Review of Freemasonry

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The Square Magazine for the DECENNIAL of PS Review of Freemasonry
10 papers published on The Square Magazine from 1996 through 2006 to celebrate the 10 years of PS Review of Freemasonry.
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This project is sponsored by Lewis Masonic, the leading Masonic publisher since 1886.

by Marc Domenic
Published in The Square Magazine Vol 30, December 2004

© All editorial matter contained in this Magazine is copyright and may not reproduced without written permission from the publisher

ACTUALLY IT WAS a deep discussion within my lodge about Craig Gavin's article 'Euclid on the Square' which was the genesis of this article. The Euclid piece opened our eyes to what we now call the 'spurious secrets' of Freemasonry. From the 'mysteries' we eventually came round to the 'landmarks' as a typical example of the waffle we masons have been subject to over the centuries. 

masonic_tools Exactly what are these' Antient Landmarks' which we must hold inviolate? Way back in 1721, the (English) 'General Regulations' made mention of the 'Old Landmarks' and every mason knows that these Landmarks are inviolable. Strangely, the United Grand Lodge of England - along with most other grand lodges around the world - has never. mentioned what they are. Which makes it rather difficult to adhere to! Now one of the American grand lodges has put the cat among the pigeons by suggesting that they accept the 25 landmarks described by the masonic writer Mackey in the 1800s. Why do they want to do this, nearly two centuries after Mackey laid them down? (I understand that some American GLs have accepted Mackey's Landmarks for years, but I am not sure).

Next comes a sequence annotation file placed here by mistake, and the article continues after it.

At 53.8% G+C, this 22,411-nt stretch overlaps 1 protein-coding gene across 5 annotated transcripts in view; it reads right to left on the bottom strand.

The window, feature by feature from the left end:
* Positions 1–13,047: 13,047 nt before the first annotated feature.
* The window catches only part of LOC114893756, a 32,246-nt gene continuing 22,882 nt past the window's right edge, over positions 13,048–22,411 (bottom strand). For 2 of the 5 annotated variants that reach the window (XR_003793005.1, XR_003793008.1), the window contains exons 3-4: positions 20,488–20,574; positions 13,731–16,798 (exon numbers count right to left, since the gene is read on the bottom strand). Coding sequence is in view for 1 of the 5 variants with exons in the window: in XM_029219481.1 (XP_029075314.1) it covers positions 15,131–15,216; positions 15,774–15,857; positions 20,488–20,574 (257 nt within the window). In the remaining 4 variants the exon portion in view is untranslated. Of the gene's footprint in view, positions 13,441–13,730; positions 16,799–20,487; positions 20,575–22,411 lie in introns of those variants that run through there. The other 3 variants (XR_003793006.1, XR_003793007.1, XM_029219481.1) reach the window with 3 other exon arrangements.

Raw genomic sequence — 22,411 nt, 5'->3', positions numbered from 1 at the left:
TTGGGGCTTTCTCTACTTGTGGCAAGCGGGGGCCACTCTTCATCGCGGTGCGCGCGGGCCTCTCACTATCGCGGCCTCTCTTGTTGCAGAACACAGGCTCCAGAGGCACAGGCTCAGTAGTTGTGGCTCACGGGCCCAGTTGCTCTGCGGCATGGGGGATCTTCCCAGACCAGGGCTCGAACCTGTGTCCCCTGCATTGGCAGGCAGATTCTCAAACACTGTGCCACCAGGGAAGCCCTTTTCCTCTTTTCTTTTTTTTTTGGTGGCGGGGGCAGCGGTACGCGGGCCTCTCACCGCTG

This is rather strange, because Mackey's A Lexicon of Freemasonry ( 1845) gives a little under half a page of waffle about the Landmarks, mentioning only that 'It is not in the power of any body of men to make innovations in Masonry'. Which tells us nothing. Mackey certainly did not list any Landmarks. 

However, in Kenning's Masonic Cyclopaedia of 1878,(edited by Woodford) we are told that 'Mackey, following some American writers, has laid down 25 as the number of Landmarks in Freemasonry...' and it is these that the American grand lodge is considering accepting as the definitive list of Landmarks. Now I do not have Mackey's original list, so I must comment on some of the ones listed by Kenning and assume they are correct. 

A Ouarter-Century of Landmarks 

No 1 is 'The Laws and Regulations of recognition'. As these varied gr.eatly even during Mackey's time, such an inclusion is an obvious nonsense. Number two is 'The three grades or degrees' -to which Woodford added, 'in England, this includes the Holy Royal Arch'. More nonsense. If a Landmark is inviolable, you just cannot have varying qualifications. Number three is a corker, because Mackey states that it is 'the teaching of the third grade' -which Woodford states can't be accepted 'because it is incorporated in the preceding ones'. The Revd. Woodford may well have been a Past Grand Chaplain of England, but he obviously knew nothing about masonic history. The third grade appeared well after the first and second and was not incorporated in the previous two. The fourth is 'the governing of the a Grand Master...' Which of course could include many other organisations such as liveries -it's even a top chess distinction! Number five is 'The prerogatives of the Grand Master'. What are these prerogatives? Mackey doesn't tell us!